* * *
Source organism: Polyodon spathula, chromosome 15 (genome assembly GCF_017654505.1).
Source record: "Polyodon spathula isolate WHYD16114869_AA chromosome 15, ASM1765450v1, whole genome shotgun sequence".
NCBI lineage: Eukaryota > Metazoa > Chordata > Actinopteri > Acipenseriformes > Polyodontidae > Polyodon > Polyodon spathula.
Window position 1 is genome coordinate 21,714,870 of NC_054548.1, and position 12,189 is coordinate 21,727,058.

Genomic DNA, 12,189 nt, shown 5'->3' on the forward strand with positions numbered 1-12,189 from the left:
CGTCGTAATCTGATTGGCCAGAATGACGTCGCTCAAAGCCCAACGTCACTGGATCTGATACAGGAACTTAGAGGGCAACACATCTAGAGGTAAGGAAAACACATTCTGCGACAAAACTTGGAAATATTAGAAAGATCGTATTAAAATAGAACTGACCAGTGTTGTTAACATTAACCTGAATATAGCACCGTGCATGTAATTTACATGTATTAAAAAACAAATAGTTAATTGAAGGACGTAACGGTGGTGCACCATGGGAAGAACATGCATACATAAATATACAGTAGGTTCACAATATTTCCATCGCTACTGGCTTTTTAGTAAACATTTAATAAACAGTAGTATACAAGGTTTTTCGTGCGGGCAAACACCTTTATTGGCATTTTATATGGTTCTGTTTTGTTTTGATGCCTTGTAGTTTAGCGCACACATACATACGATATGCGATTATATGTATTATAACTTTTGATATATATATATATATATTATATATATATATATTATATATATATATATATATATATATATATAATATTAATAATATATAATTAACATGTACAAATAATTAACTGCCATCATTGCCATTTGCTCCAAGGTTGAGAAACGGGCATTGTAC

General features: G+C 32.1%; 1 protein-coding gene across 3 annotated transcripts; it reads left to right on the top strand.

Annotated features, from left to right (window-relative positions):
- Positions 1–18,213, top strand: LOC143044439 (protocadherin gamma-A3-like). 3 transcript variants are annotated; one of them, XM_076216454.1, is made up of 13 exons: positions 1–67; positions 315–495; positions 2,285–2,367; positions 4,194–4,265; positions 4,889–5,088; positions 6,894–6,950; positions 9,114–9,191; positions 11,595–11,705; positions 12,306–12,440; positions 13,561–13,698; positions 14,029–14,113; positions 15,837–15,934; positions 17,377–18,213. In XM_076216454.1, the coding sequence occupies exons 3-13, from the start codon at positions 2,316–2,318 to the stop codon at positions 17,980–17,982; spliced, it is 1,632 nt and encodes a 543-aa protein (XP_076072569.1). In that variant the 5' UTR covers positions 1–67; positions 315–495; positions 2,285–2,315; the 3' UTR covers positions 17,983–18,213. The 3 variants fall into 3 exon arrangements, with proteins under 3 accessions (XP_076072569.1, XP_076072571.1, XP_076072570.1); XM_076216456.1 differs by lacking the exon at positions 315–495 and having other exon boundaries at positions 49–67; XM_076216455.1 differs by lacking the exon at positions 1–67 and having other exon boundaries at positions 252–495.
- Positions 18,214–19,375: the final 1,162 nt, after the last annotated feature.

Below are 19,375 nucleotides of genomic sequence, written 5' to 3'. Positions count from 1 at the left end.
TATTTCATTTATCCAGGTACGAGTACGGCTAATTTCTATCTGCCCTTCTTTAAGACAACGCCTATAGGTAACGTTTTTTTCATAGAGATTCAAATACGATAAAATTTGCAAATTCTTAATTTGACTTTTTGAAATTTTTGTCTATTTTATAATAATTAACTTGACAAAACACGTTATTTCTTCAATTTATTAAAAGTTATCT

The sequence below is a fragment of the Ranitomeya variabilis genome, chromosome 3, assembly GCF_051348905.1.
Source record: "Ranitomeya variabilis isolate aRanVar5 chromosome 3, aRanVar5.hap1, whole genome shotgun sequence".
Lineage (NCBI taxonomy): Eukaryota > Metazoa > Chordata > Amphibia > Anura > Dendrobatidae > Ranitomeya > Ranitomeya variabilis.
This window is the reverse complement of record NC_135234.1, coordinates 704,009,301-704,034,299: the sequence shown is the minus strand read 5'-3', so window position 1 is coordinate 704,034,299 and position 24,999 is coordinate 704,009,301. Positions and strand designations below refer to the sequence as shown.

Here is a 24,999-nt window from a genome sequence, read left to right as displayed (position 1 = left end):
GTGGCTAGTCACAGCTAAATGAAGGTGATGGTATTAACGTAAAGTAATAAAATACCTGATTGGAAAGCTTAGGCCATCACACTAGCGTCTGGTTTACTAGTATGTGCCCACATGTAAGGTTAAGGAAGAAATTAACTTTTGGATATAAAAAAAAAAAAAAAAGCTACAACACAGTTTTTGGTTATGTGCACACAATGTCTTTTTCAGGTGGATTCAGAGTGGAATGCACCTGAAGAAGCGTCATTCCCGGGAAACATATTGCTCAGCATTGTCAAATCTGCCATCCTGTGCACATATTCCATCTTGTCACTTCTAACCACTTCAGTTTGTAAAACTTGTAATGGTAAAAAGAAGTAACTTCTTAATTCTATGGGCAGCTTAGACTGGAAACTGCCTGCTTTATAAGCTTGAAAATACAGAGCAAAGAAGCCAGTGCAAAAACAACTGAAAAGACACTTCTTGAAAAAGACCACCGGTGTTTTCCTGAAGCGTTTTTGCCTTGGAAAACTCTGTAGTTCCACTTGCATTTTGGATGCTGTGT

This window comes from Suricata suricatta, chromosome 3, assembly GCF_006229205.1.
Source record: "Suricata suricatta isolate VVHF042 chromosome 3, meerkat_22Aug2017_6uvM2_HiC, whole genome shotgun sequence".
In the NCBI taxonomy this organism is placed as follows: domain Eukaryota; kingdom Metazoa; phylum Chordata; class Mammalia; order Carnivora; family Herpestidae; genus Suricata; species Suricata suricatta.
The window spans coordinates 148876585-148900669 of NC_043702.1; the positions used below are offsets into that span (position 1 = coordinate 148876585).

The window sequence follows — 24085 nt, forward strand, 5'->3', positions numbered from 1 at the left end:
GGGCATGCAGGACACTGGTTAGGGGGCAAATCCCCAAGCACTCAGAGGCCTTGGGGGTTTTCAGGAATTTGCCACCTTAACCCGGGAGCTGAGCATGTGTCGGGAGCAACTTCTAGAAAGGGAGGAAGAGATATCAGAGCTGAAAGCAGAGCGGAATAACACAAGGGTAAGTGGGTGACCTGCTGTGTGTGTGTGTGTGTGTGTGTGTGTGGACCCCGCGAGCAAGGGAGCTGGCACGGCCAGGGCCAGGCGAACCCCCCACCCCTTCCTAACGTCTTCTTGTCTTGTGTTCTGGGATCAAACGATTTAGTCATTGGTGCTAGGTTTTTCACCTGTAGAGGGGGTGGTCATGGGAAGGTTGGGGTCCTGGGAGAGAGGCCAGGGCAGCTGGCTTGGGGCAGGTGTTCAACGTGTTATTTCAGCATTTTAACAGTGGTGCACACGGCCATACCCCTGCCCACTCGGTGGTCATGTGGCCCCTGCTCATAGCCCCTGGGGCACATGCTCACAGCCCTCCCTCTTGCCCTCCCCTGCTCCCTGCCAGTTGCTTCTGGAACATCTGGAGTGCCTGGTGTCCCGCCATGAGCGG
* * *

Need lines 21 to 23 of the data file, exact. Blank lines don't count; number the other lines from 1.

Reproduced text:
In the NCBI taxonomy this organism is placed as follows: domain Eukaryota; kingdom Metazoa; phylum Chordata; class Mammalia; order Carnivora; family Herpestidae; genus Suricata; species Suricata suricatta.
The window spans coordinates 148876585-148900669 of NC_043702.1; the positions used below are offsets into that span (position 1 = coordinate 148876585).

The window sequence follows — 24085 nt, forward strand, 5'->3', positions numbered from 1 at the left end: